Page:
Thursday, September 29, 2011

The Closer is Always Closer!

Whether you are new to the job market or are a 30 year veteran, having some anxiety and a feeling of uncertainty are common emotions that most people go through after an interview. Naturally, someone who is more seasoned in the work force has had this experience and gone through the series of mixed emotions more times than someone who is, say, straight out of college.

However, more tenured employees don’t necessarily experience a lesser degree of anxiety or a lesser feeling of uncertainty. In fact, it might actually be the opposite. As you get older you may feel more and more lost in today’s fast-paced, high tech world that we live in. After all, today’s environment is ever changing and it can happen in the blink of an eye.

What if I told you there is a formula to increasing your chances of landing your next job, whether it is your first job out of college or the dream job you have been chasing for 30 years? I’m guessing that I’ve caught your attention right about now! The following formula I’m about to discuss will only increase your chances, so please don’t assume you can show up to the interview with your step-brother in matching tuxedos and believe you will for certain receive a job offer.

You have probably read a number of articles with tips and strategies on how to win in an interview. What many people don’t realize is that closing an interview is just as important as the interview itself. In sales, success is often measured by your ability to close the sale. An interview is no different; you are selling yourself, your own personal brand, and qualifications as to how they relate to the position. Now let’s get into the formula and discuss how to make that last great impression before you leave, because after all, the closer is always closer. The first step in the formula following the interview is to *show that you’re still interested. You want to leave no doubt in the interviewer’s mind about where you stand and you want to make sure to have a clear idea of what will happen next in the hiring process. A great phrase to use to ensure that you convey the above message is, “It has been a pleasure meeting with you and I’ve enjoyed our conversation. I would like for you to know that I am very interested in contributing to this company and hope you select me. I understand you have other applicants to consider, when are you anticipating on making a hiring decision and how soon will you notify candidates of your decision?”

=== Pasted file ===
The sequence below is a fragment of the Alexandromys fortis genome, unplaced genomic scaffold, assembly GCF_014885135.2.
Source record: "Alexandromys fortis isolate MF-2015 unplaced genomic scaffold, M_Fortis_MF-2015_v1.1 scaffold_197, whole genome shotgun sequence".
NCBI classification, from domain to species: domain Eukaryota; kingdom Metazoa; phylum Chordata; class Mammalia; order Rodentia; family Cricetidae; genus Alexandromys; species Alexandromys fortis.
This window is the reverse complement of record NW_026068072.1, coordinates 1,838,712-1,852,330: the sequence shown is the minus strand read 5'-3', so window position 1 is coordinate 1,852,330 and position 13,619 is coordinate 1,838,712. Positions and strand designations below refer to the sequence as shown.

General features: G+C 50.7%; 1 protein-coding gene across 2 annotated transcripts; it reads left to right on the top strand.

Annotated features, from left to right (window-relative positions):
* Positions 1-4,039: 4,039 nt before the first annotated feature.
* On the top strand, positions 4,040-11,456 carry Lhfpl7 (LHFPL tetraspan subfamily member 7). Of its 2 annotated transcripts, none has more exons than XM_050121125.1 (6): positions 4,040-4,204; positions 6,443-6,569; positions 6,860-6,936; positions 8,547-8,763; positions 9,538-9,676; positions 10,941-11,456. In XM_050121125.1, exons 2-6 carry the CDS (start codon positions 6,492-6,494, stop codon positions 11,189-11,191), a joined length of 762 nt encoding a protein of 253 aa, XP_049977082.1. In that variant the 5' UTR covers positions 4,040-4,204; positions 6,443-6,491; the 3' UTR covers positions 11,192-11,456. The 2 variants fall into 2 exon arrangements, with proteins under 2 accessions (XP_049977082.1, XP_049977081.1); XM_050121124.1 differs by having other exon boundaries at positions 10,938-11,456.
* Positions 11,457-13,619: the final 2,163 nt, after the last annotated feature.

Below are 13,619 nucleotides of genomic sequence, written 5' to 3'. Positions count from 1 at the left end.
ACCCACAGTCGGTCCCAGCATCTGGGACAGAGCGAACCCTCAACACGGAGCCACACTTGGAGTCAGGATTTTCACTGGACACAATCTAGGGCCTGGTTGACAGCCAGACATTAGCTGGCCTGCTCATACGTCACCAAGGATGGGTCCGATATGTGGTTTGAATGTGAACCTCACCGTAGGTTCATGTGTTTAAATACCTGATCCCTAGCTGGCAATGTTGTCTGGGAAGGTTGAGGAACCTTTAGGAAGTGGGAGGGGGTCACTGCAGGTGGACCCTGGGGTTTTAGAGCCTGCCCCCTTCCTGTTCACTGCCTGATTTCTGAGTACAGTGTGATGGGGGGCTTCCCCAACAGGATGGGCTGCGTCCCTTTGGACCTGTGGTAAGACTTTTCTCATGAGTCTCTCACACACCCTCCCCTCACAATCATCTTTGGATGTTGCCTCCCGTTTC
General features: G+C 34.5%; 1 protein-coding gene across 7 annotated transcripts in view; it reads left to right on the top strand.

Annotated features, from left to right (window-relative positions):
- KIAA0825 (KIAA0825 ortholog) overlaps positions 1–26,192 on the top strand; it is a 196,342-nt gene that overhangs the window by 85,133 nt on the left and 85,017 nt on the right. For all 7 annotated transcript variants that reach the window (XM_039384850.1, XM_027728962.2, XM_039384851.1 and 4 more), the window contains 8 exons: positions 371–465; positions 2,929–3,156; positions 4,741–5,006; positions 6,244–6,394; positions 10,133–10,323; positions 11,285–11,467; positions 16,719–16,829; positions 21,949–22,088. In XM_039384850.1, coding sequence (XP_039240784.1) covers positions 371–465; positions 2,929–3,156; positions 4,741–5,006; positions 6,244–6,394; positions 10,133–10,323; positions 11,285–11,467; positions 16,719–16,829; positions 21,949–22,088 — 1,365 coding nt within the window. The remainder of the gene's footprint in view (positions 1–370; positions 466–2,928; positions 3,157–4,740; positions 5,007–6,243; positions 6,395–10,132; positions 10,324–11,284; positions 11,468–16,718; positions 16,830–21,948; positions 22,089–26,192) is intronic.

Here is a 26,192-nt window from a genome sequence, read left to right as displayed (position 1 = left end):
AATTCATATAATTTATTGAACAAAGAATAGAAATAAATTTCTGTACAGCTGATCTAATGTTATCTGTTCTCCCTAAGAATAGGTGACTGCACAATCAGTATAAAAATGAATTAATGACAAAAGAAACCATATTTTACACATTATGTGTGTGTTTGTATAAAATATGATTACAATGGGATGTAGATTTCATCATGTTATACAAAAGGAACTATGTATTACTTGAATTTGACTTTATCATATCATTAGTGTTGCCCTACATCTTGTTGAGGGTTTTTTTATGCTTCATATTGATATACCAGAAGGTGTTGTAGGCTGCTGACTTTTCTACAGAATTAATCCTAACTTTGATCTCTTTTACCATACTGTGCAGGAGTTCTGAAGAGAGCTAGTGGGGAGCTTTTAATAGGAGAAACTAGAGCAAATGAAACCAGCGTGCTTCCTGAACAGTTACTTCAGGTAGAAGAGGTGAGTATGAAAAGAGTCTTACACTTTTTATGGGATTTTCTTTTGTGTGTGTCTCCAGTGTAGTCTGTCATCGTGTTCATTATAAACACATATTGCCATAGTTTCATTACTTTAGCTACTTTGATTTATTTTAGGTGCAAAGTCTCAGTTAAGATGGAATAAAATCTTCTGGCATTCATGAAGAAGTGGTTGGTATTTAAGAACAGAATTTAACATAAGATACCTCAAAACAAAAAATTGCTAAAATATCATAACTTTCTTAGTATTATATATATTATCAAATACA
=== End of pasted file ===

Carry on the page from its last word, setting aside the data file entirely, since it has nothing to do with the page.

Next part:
Next, you will want to *set the stage for further contact. Ask the recruiter or hiring manager about their preferred method of contact to follow-up. Once you determine their preferred method of contact, be sure to ask for their business card. You will want to *promptly send a thank-you note. It is recommended to send a thank-you email within 24 hours of the interview and then follow up with a hand written note that will arrive a few days later.

You can use the thank-you note to *introduce achievements that didn’t get discussed in the interview. If you were able to uncover any needs that the company is currently focused on you could also include *how you may be able to address and help solve some of those needs.

Now that you have done your due diligence in follow up and thank-you notes you’ve done all you can, right? Well you are not done just yet! It is recommended to *continue to research and keep thinking about the company. This ensures that you will be prepared for a second interview or series of ongoing interviews in the future.

Now you are officially done and hopefully you made a wonderful impression on the employer and you are selected as the top candidate! The last thing to remember is that if you are not selected for the position, don’t be a sore loser, *accept rejection gracefully. The future is always uncertain and you never know when the company might be hiring again. It may not be easy to accept defeat but swallow your pride and instead of leaving a sour taste in the company’s mouth, leave a sweet one. Follow up one last time with a thank-you note.


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